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Better Personalization of Conversational Interfaces

Zvi Topol | Mar 18, 2021 | Natural Language Processing, Visualizations, Conversational Flows, Conversational Analytics, Embeddings, Clustering

In this blog post, we are going to look at one method that can help in personalization of conversational intefaces. Similarly to lookalike or segmentation analysis techniques from marketing analytics, conversational interface designers and developers can greatly benefit from better understanding of their audiences. This allows them, among other things, to improve the personalization of their interfaces and therefore increase user engagement.

While many existing personalization techniques for conversational interfaces use metdata-based user segmentation, focusing on fields such as user demographics or basic usage summary statistics, more advanced techniques look at conversational flows and how they can be leveraged to better personalize conversational interfaces.

In particular, we will discuss how to use conversational flows as a starting point for better user segmentation.

What are conversational flows you may ask? these are end-to-end conversations that users have had with your conversational interface. One way to represent such conversations is by using the sequence of user intents your Natural Language Understanding (NLU) engine outputs for the utterances in the conversation. If you need, at this point, to read more about NLU, user intents, or about how you can look at conversation flows as sequences of user intents, I invite you to check out two of our MSDN articles:
Gain Insigt From Conversations Using Process Mining With LUIS and Improving LUIS Intent Classifications

Imagine now that you can generate conversational flows summarizing all the interactions each user had with your conversational interface over a certain period, say during the most recent quarter. An example for a visualization summarizing such flows in terms of intents for a given user is in the screenshot below.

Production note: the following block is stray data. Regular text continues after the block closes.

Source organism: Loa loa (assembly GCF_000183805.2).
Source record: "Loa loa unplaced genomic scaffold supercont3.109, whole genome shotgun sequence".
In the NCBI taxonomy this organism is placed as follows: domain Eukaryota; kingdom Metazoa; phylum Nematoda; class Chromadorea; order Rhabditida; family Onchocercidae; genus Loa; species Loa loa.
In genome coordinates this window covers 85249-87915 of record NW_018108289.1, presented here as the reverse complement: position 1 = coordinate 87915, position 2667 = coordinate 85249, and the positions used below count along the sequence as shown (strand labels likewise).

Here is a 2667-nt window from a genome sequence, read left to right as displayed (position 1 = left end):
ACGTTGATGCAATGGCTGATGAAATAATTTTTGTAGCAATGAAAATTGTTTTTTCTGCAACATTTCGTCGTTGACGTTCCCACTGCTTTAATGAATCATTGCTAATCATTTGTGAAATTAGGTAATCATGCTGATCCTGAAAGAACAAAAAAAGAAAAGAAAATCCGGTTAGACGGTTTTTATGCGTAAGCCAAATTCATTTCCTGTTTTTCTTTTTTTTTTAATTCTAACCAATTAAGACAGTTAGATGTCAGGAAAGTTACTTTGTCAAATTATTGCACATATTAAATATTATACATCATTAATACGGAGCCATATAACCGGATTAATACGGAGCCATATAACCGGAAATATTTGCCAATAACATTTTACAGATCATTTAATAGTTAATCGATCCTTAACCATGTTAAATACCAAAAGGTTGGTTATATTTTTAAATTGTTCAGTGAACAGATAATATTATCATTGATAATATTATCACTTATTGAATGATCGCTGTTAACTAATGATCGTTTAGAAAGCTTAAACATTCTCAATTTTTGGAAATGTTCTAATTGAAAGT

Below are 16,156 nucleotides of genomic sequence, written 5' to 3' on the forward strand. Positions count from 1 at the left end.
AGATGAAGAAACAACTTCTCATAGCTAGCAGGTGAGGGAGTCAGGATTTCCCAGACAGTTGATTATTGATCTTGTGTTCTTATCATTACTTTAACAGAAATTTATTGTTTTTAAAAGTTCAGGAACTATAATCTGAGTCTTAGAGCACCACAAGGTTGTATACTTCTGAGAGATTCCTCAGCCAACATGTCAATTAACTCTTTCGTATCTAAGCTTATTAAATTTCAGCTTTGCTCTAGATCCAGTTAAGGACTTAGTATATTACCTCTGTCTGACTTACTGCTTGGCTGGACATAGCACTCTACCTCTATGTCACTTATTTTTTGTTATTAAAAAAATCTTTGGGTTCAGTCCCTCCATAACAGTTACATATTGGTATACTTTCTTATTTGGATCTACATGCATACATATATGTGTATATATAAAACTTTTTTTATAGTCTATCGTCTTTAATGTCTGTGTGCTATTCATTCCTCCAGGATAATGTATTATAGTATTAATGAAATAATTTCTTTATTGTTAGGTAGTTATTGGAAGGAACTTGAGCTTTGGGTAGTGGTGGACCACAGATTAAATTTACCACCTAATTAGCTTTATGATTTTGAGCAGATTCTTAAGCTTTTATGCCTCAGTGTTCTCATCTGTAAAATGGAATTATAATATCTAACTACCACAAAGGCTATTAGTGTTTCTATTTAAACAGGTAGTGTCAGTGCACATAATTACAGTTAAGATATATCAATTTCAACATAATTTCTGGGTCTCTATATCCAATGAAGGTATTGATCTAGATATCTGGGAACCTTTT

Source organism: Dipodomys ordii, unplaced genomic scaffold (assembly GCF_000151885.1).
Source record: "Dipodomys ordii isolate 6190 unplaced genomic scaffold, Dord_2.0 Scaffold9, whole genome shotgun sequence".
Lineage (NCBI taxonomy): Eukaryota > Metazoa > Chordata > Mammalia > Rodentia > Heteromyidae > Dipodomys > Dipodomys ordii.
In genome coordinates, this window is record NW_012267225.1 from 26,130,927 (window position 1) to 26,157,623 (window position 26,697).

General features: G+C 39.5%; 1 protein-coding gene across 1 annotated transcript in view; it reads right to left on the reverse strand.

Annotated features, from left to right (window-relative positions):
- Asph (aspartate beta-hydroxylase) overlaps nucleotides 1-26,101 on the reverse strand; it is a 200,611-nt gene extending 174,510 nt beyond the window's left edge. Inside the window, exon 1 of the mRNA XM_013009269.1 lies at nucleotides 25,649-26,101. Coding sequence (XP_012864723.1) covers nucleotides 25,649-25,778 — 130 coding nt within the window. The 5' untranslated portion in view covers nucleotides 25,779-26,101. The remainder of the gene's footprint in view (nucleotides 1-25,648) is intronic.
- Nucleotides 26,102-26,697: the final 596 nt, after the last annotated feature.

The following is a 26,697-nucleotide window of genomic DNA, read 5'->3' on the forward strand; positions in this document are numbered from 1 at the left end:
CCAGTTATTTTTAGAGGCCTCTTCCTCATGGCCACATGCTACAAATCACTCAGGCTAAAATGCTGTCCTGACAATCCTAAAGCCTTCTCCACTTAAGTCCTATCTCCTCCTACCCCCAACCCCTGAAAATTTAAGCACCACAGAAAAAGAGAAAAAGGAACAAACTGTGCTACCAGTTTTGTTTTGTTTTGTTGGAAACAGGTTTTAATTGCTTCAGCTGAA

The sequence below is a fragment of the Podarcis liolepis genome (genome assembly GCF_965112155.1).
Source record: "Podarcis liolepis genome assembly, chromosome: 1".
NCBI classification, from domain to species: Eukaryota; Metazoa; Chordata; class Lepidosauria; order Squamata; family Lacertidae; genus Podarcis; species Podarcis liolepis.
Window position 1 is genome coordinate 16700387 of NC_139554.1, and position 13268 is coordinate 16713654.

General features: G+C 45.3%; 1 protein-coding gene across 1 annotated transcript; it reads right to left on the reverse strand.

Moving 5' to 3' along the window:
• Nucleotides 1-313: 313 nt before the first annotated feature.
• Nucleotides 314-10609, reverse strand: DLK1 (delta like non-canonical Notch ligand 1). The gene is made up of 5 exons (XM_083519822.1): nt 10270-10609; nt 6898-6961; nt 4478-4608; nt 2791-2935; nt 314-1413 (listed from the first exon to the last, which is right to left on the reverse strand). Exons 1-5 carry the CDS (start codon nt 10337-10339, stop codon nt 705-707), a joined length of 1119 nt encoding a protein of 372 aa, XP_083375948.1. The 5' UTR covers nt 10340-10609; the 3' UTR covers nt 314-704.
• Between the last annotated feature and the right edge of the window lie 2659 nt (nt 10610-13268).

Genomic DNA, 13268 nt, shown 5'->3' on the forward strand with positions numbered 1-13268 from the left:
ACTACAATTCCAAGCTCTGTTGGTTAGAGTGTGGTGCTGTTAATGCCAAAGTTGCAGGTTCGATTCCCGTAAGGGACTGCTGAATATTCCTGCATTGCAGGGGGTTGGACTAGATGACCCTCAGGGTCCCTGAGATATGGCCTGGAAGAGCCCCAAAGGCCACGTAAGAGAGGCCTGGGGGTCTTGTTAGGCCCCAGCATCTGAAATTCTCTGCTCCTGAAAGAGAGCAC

Now imagine you can represent flows by low-dimensional vector embeddings such that each vector in space represents the conversational flows of a user and that two vectors are closer in space if the conversational flows they represent are similar. You can then segment your users based on how they interact with your conversational interface and if you apply a dimensionality reduction technique such as PCA or t-SNE, you can end up with a useful visualization such as the one blow. In it, points represent the conversational flows of the different users (one point per user). It is possible to notice three distinct clusters, each corresponding to characteristic interaction "types".



It is thus possible to derive insights about users just from the way they interact with the interface, hence paving the way to better personalization. It is also possible to use these techniques for other use cases, one of which is, for example, comparing the effectiveness of various chatbot or voice interface deployments.

If you would like to improve your conversational interfaces, explore how to derive better insights from your conversational data or just provide feedback and suggestions - make sure to contact us at info@muyventive.com